In alternative embodiments, however, the permanent magnets 74 may be replaced with an inductive system, as in conventional induction electrical motors. In an induction electrical motor, stationary electromagnets act on core elements, mounted on, or within, the motor's armature or rotor, which operate via induced current flow. The result is interacting magnetic forces which cause rotation of the rotor. As there is no direct electrical power supply to the rotor, i.e., electrical power to the rotor is supplied only via induction, there is no need for brushes for supplying electrical power to the rotor.
A similar induction system may accordingly be incorporated into the mechanism 60, as with a conventional induction electrical motor. Since electrical power would be supplied only via induction to the tube, and not through brushes, drive system components on the tube 68 could thus be sealed in plastic or other sealing material for protection against fluid contact. (In alternative embodiments, permanent magnets or inductive arrangements could also be used in the previously described mechanisms 10 and 44).
For pumping applications, the mechanism 60 provides advantages over prior pumping systems, especially in submersible well pumping applications. Most prior submersible pumping systems for use in a well, employ a series of rotating impellers. The impellers coaxially mount in a housing. An electrical motor mounts to the bottom of the housing, and causes rotation of the impellers via one end of the motor's shaft. In use, such prior submersible pumping systems are placed into a well, via the well casing. In the well, fluid enters the housing at entrances between the motor and the section that houses the impellers. Operation of the motor then causes the impellers to pump fluid to the surface, through plumbing in the well casing.
For fluid flow efficiency in these prior pumping systems, the motor must mount to the bottom of the housing that contains the impellers. Specifically, fluid cannot flow through the motor, so the motor must be located in a position out of the fluid flow path. However, locating the motor at the housing bottom, requires electrical cabling extending along the entire length of the impeller section, to the motor. As space is limited in the well casing, the cabling to the motor limits the diameter of the impeller section. Limiting the diameter of the impeller section accordingly reduces the maximum flow rate of fluid available from the pump.
The mechanism 60 has an integral motor and impeller/pump arrangement. That is, pumped fluid effectively flows through the motor. When the mechanism 60 is placed in a well via the well casing, the drive system 66 can thus be located towards the upper end of the mechanism 60, without impairing fluid flow efficiency. The electrical cabling 84 to the drive system 66 therefore does not need to extend along the entire length of the impeller section. Accordingly, the impeller section effectively has a larger diameter, increasing pumping efficiency.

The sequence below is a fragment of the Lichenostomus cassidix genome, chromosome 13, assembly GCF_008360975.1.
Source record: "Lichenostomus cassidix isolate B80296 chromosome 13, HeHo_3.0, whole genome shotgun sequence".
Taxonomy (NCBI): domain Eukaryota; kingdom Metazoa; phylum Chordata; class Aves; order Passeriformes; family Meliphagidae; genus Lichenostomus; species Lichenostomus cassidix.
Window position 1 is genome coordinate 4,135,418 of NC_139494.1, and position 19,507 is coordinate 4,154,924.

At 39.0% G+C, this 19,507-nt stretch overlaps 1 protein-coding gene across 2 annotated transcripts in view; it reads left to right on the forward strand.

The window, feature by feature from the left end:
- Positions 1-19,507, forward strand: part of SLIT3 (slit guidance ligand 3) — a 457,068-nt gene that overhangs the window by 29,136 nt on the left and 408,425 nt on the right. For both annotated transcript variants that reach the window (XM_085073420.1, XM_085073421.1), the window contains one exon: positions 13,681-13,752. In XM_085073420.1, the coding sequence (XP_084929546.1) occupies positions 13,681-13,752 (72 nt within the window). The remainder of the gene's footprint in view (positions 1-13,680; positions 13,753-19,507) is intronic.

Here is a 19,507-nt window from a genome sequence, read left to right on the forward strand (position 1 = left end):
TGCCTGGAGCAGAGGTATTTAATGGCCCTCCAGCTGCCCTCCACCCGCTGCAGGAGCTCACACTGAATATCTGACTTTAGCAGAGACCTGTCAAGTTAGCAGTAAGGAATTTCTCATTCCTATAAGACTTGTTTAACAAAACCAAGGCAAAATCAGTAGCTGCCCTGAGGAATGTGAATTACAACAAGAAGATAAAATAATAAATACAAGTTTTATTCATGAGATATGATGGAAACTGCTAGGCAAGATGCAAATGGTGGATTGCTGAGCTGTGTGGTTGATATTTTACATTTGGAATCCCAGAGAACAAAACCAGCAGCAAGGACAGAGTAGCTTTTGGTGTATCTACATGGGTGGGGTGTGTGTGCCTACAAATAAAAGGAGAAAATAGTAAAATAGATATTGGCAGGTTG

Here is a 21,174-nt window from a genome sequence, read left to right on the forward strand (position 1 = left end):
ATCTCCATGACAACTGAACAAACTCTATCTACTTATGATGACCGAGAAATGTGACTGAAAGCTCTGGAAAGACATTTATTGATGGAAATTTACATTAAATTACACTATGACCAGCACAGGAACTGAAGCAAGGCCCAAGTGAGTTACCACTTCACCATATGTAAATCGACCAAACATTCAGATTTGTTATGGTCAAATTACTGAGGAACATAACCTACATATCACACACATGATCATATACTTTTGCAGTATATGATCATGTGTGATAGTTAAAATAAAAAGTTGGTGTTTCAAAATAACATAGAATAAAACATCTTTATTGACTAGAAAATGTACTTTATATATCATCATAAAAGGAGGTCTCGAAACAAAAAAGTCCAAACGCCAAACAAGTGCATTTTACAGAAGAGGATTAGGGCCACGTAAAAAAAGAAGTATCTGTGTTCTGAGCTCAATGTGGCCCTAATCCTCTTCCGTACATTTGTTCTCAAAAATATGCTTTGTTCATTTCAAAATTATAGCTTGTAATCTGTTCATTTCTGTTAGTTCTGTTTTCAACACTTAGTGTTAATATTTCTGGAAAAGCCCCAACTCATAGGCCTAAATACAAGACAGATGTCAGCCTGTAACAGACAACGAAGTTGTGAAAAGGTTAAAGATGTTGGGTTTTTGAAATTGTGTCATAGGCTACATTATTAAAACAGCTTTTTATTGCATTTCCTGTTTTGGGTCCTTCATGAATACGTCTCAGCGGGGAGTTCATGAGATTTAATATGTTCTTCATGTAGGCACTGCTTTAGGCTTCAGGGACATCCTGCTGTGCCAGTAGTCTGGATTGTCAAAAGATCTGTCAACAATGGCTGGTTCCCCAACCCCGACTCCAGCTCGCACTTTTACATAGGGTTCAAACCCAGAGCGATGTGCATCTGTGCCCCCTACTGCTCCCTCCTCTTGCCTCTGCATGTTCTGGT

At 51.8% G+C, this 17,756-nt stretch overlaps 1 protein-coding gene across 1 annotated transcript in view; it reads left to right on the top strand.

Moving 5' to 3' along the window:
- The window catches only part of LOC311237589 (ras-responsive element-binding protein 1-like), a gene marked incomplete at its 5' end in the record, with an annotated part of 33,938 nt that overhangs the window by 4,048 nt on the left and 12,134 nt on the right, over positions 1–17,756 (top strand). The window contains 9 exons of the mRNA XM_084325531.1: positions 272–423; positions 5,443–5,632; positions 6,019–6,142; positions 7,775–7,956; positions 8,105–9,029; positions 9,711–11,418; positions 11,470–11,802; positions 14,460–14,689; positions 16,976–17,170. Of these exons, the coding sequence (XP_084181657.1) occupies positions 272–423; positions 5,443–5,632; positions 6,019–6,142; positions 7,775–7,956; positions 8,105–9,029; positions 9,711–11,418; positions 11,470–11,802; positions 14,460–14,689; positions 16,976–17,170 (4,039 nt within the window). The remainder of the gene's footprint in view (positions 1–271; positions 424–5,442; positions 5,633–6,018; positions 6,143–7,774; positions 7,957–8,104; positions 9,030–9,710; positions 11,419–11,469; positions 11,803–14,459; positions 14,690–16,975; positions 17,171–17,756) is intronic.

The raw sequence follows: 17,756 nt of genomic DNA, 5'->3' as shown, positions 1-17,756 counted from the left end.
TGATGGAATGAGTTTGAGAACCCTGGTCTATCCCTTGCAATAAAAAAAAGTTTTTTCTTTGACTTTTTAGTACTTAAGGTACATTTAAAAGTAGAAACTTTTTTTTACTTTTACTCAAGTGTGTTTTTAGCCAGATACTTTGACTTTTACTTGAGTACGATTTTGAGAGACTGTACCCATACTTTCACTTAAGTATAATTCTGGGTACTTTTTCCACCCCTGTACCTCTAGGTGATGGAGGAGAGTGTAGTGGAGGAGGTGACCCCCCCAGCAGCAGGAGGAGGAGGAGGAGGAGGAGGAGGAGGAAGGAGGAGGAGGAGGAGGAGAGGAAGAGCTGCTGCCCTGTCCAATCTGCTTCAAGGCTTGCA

Moreover, the integral impeller/motor arrangement elimiates the shaft coupling between the motor and impellers in many prior systems. As discussed previously, such coupling arrangements introduce frictional losses, take up space, add weight, and can be costly and are subject to mechanical breakdown. The mechanism 60 avoids these drawbacks as it does not employ such a coupling arrangement.
As illustrated, each end of a neck 69 of the tube 68 may extend past its respective end of the housing 64. An extending tube neck 69 can thus be coupled to another device for providing rotational mechanical energy, i.e., for acting as a motor shaft for the other device, as with the first described embodiment. Thus, the mechanism 60 can be staged with other pumping systems, as with the first described embodiment. Moreover, fluid flow through the drive system 66 and through the tube 68, results in improved cooling relative to prior electric motors, when using the mechanism 60 as a motor.
Applications are contemplated for the mechanism 60 for use simply as a flow-through motor. That is, the mechanism 60 drives another device, with fluid flowing through the other device and the mechanism, with no need for the mechanism to cause pumping of the fluid. That is, the pumping is caused by the other device, or systems. Accordingly, in this flow-through motor arrangement, the impellers 70 and 72 in the mechanism 60 may be eliminated.
For instance, FIG. 7 illustrates a preferred embodiment of system 90 in accordance with the present invention, having such a flow-through motor arrangement. FIG. 7 illustrates the system 90 in a submersible well pump application, often called a "down-the-hole" application. That is, where a submersible pumping system is placed in a well, via the well casing. In FIG. 7, reference numeral 92 identifies the well casing in which the system 90 has been placed.